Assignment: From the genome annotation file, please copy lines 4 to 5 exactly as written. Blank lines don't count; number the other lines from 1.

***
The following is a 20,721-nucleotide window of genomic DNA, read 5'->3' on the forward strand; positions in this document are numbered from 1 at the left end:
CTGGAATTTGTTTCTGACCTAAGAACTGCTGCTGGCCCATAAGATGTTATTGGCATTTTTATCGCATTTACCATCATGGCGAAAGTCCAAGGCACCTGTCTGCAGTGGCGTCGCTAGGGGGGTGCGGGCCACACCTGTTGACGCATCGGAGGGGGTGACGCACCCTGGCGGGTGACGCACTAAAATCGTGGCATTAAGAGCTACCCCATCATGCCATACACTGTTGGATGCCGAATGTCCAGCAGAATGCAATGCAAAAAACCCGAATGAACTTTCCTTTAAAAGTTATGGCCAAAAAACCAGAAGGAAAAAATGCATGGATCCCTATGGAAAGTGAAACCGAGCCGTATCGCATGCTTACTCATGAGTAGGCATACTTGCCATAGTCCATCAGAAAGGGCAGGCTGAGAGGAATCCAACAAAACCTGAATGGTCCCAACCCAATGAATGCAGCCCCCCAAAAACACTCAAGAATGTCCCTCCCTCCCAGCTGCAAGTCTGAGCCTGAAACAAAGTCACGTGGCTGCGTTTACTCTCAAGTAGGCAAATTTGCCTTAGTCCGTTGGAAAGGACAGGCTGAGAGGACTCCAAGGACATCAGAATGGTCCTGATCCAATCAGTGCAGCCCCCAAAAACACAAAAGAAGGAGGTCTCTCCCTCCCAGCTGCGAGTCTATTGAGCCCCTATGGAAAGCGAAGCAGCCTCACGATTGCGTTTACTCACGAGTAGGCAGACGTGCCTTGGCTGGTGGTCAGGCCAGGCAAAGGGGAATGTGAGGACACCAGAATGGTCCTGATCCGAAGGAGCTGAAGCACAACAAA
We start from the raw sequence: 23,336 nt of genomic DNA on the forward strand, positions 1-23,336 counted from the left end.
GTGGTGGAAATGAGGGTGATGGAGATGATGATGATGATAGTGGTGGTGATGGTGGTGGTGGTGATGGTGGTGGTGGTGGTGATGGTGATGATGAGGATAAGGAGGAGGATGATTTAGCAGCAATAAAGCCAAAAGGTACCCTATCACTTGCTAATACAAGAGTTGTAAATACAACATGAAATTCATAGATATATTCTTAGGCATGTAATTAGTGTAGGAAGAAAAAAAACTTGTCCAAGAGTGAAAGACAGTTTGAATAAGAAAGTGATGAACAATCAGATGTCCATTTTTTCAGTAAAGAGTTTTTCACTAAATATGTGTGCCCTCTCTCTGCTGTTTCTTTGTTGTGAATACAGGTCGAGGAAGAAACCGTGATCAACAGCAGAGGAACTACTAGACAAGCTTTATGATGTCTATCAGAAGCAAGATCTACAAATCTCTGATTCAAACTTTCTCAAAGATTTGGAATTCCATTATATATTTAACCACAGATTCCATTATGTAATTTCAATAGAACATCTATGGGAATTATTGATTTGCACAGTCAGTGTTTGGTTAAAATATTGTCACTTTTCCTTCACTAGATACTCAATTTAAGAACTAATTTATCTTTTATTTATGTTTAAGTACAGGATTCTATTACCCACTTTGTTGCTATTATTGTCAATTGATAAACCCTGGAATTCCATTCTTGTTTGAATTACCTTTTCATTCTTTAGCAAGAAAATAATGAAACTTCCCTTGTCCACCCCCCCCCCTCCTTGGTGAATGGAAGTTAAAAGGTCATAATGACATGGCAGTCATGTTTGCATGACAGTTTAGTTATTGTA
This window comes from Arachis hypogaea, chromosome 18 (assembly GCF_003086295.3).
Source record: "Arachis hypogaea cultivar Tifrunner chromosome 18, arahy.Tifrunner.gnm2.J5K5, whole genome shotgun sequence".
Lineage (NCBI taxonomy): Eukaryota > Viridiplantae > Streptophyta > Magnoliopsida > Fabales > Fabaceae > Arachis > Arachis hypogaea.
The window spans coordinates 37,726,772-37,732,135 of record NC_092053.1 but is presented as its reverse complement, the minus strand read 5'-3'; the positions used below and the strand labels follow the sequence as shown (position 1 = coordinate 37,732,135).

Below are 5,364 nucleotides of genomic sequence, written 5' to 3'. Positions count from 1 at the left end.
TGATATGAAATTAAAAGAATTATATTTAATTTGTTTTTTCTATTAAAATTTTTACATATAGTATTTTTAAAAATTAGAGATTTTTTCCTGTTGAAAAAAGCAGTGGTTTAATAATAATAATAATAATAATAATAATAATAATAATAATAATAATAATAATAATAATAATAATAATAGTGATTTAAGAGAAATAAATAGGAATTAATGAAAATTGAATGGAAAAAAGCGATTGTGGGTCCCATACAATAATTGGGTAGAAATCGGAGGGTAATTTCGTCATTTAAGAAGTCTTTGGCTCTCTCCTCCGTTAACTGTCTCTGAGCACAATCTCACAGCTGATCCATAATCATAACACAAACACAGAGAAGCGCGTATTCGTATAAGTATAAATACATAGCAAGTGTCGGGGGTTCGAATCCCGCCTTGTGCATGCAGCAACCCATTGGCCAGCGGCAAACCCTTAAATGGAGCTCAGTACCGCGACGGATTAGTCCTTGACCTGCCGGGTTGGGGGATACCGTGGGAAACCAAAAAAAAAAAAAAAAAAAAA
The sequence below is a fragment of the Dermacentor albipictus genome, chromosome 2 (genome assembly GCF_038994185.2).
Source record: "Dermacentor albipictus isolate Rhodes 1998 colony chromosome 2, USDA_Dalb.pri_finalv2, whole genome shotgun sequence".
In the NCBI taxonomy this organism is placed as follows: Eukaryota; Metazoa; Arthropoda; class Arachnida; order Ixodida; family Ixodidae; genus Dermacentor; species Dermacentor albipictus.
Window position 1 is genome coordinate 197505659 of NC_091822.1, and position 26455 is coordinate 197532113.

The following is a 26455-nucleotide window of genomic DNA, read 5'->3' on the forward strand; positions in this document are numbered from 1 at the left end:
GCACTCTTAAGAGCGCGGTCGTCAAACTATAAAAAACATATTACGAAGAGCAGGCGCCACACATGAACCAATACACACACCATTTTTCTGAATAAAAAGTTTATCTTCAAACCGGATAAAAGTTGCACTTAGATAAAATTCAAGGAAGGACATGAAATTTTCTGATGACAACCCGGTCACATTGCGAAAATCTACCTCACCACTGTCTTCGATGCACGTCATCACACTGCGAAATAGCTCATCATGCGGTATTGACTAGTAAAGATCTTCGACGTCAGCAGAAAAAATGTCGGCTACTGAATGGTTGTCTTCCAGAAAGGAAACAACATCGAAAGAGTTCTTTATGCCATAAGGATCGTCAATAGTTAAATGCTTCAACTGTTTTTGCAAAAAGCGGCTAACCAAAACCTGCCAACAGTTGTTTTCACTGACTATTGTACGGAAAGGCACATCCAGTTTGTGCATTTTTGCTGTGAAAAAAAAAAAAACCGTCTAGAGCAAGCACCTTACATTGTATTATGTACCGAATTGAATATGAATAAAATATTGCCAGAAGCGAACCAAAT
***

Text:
GTGGTGGAAATGAGGGTGATGGAGATGATGATGATGATAGTGGTGGTGATGGTGGTGGTGGTGATGGTGGTGGTGGTGGTGATGGTGATGATGAGGATAAGGAGGAGGATGATTTAGCAGCAATAAAGCCAAAAGGTACCCTATCACTTGCTAATACAAGAGTTGTAAATACAACATGAAATTCATAGATATATTCTTAGGCATGTAATTAGTGTAGGAAGAAAAAAAACTTGTCCAAGAGTGAAAGACAGTTTGAATAAGAAAGTGATGAACAATCAGATGTCCATTTTTTCAGTAAAGAGTTTTTCACTAAATATGTGTGCCCTCTCTCTGCTGTTTCTTTGTTGTGAATACAGGTCGAGGAAGAAACCGTGATCAACAGCAGAGGAACTACTAGACAAGCTTTATGATGTCTATCAGAAGCAAGATCTACAAATCTCTGATTCAAACTTTCTCAAAGATTTGGAATTCCATTATATATTTAACCACAGATTCCATTATGTAATTTCAATAGAACATCTATGGGAATTATTGATTTGCACAGTCAGTGTTTGGTTAAAATATTGTCACTTTTCCTTCACTAGATACTCAATTTAAGAACTAATTTATCTTTTATTTATGTTTAAGTACAGGATTCTATTACCCACTTTGTTGCTATTATTGTCAATTGATAAACCCTGGAATTCCATTCTTGTTTGAATTACCTTTTCATTCTTTAGCAAGAAAATAATGAAACTTCCCTTGTCCACCCCCCCCCCTCCTTGGTGAATGGAAGTTAAAAGGTCATAATGACATGGCAGTCATGTTTGCATGACAGTTTAGTTATTGTA
This window comes from Arachis hypogaea, chromosome 18 (assembly GCF_003086295.3).